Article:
Reconstitution of the oocyte transcriptional network with transcription factors
© Clouds Hill Imaging Ltd./Corbis Documentary/Getty Images
Mouse stem cells can be converted into egg-like cells capable of being fertilized with sperm by activating just eight genes. This finding offers fresh insights into the development of egg cells and could lead to new advances in reproductive medicine.
A team led by Kyushu University researchers identified the eight genes by analysing egg cell development, both inside the ovaries of living mice and in a specialized cell-culture system.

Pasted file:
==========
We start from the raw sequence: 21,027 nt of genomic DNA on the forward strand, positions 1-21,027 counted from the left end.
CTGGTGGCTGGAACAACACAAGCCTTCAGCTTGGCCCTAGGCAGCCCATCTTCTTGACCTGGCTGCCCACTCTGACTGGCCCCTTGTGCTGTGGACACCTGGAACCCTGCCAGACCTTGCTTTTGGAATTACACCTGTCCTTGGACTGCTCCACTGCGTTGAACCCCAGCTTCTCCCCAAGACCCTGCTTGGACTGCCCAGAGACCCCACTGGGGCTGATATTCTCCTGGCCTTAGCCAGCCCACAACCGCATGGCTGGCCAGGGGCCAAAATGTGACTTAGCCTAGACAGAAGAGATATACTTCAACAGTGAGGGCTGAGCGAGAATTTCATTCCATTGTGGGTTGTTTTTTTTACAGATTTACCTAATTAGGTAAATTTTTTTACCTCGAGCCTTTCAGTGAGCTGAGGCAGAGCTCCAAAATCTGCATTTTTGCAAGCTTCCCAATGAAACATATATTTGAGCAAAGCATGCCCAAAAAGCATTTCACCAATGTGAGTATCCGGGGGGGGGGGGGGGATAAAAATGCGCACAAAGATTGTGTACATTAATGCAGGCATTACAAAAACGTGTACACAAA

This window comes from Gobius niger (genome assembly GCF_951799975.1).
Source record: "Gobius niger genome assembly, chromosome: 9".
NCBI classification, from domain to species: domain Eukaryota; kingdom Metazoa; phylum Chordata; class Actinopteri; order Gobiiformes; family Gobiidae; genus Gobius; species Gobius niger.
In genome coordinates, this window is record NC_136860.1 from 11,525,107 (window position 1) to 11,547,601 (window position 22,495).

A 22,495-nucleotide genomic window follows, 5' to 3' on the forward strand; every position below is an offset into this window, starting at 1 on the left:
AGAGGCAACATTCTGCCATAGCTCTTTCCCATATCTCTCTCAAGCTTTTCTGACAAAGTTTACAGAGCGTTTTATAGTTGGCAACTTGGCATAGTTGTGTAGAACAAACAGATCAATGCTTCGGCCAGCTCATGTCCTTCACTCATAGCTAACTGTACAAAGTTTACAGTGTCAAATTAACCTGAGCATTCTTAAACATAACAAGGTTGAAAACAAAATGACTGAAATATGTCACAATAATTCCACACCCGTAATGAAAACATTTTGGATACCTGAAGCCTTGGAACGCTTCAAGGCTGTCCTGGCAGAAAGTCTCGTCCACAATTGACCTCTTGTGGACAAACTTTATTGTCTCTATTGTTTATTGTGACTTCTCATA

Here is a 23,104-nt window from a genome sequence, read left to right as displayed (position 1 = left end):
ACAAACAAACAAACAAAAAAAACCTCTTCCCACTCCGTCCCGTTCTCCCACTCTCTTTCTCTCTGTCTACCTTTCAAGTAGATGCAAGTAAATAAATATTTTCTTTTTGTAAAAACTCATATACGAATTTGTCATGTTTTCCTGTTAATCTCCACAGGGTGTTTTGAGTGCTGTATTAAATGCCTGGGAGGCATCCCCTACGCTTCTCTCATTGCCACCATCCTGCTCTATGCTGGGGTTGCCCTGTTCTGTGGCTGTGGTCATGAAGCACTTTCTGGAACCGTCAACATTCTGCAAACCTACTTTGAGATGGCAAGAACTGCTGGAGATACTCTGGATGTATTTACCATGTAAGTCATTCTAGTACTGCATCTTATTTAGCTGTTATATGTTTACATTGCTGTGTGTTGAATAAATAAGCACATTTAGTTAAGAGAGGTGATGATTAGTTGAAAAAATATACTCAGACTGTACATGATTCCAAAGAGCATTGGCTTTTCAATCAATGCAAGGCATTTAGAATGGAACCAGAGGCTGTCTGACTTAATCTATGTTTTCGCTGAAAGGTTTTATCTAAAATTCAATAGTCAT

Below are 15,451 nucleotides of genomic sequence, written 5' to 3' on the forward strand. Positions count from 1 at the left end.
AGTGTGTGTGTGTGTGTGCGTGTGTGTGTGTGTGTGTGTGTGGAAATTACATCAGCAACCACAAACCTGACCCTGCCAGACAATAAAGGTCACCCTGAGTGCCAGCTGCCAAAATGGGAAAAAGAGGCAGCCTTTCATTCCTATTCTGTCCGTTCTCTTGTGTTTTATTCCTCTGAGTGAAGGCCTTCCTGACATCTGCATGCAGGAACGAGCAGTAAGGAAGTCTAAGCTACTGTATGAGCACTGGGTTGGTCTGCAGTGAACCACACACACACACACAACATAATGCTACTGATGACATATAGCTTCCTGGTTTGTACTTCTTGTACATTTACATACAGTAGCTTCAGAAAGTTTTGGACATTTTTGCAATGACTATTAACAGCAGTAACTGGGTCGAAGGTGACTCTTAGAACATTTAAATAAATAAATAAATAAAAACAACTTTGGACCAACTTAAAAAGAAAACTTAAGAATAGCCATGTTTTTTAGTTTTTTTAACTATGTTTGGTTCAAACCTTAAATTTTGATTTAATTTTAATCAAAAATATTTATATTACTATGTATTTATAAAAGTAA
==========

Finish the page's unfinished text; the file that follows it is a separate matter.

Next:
The activation of these genes proved sufficient to reorganize the fluid-filled cytoplasm of the cell into an egg-like state. This fluid could now be used in certain assisted reproductive techniques such as mitochondrial replacement therapy.
However, the resulting egg-like cells lacked key features that would make them functional. For example, they did not cut their total chromosome number in half, as they should, and their DNA had the wrong pattern of gene-regulating chemical tags.
The researchers’ pursuit of viable lab-grown eggs for treating female infertility thus continues.
- Nature 589, 264–269 (2021). doi: 10.1038/s41586-020-3027-9
|Kyushu University, Japan||0.77|
|RIKEN Center for Developmental Biology (CDB), Japan||0.15|
|MRC London Institute of Medical Sciences (LMS), United Kingdom (UK)||0.04|
|Imperial College London (ICL), United Kingdom (UK)||0.04|